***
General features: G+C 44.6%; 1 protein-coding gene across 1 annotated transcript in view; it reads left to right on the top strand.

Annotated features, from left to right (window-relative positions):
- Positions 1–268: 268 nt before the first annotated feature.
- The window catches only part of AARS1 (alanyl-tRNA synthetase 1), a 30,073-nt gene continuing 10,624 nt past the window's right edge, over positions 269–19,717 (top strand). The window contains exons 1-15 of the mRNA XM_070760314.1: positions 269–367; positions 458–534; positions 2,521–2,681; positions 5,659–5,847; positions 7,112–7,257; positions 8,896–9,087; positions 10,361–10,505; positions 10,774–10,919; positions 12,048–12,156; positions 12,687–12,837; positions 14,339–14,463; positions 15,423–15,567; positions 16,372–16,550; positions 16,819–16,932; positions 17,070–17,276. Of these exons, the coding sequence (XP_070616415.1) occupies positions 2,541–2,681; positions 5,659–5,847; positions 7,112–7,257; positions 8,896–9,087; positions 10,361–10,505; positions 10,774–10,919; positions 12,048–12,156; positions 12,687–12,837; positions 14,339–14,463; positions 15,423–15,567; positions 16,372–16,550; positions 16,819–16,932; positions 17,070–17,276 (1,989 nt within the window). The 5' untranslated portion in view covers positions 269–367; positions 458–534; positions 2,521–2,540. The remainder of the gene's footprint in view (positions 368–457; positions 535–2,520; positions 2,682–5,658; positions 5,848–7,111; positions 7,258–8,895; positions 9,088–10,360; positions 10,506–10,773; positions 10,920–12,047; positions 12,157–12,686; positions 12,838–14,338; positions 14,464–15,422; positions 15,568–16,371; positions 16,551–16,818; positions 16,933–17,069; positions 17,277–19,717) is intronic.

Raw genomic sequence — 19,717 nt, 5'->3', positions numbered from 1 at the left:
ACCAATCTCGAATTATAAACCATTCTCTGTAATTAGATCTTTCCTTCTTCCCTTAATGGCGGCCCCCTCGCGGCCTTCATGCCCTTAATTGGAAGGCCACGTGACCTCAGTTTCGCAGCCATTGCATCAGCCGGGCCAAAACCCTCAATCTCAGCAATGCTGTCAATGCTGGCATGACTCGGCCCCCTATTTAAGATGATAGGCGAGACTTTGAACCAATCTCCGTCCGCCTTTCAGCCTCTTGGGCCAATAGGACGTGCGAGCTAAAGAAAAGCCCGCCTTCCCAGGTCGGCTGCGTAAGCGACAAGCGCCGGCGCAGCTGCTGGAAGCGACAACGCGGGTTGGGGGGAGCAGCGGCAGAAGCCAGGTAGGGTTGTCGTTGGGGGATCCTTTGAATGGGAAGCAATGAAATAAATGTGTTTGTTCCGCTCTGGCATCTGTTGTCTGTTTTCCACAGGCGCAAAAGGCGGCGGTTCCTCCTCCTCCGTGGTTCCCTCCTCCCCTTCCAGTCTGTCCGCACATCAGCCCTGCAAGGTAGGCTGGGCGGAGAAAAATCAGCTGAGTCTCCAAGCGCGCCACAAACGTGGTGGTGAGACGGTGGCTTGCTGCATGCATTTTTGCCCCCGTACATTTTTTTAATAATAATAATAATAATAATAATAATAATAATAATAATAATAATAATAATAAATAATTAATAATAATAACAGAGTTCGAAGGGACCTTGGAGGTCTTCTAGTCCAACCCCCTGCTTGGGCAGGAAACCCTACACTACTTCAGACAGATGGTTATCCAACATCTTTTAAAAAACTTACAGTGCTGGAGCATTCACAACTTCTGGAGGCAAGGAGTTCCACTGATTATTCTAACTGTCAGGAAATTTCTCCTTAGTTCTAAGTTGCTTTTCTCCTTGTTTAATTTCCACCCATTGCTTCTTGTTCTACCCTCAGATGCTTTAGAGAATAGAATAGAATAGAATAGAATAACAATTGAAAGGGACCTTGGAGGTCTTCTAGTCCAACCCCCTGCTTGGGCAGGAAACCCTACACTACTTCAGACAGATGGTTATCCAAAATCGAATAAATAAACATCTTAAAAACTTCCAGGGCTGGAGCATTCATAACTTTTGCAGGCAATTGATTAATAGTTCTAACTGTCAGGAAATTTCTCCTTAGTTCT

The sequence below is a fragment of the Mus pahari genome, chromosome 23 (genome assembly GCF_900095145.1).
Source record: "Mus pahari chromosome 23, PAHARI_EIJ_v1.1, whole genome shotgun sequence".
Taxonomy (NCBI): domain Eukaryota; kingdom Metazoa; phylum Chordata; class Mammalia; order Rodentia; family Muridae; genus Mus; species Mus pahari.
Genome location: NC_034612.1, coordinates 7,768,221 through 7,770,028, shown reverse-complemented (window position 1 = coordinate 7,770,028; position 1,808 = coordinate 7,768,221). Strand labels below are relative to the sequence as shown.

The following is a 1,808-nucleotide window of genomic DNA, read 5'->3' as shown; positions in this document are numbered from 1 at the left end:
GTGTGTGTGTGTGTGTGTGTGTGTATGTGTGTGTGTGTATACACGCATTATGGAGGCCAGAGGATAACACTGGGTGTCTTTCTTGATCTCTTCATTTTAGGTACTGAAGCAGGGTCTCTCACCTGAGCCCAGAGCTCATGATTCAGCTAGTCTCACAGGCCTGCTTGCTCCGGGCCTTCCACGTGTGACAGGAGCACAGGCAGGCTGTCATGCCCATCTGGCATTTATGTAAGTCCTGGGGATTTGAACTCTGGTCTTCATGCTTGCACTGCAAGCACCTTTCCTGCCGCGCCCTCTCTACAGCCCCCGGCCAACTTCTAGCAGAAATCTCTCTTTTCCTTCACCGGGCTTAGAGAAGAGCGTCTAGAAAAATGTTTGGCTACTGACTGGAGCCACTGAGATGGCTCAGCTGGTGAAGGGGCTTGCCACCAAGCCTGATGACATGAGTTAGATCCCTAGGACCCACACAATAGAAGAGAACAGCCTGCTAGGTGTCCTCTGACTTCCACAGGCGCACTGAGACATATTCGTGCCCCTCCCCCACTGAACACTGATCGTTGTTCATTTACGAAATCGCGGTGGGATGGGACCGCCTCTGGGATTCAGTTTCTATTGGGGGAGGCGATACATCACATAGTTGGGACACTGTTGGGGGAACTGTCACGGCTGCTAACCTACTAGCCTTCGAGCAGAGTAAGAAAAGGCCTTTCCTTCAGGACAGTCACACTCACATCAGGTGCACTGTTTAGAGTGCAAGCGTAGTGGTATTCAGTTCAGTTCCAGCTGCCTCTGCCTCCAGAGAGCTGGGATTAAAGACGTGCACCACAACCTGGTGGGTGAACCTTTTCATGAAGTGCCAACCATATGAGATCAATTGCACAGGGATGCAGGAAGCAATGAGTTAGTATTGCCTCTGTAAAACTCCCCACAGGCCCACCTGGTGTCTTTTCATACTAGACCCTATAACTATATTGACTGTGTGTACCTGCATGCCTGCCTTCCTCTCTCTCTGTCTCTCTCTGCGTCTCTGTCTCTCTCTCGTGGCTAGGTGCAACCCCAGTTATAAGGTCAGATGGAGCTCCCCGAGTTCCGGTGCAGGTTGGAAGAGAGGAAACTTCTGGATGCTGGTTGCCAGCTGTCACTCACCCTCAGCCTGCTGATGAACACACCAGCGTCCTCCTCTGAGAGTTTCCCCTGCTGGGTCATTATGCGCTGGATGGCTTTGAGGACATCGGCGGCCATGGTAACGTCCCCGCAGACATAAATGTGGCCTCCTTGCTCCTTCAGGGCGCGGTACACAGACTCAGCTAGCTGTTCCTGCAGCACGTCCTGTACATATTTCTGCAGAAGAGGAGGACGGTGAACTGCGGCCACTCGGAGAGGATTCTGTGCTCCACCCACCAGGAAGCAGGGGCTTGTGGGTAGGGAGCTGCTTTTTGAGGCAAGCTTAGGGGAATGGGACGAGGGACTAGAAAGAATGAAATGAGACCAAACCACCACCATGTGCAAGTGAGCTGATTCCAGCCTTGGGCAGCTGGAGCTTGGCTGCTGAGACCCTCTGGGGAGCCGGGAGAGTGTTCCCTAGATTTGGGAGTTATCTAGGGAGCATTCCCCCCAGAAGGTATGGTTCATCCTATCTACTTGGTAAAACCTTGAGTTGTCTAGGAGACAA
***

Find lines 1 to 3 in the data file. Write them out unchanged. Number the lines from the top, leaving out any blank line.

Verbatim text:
General features: G+C 44.6%; 1 protein-coding gene across 1 annotated transcript in view; it reads left to right on the top strand.

Annotated features, from left to right (window-relative positions):
- Positions 1–268: 268 nt before the first annotated feature.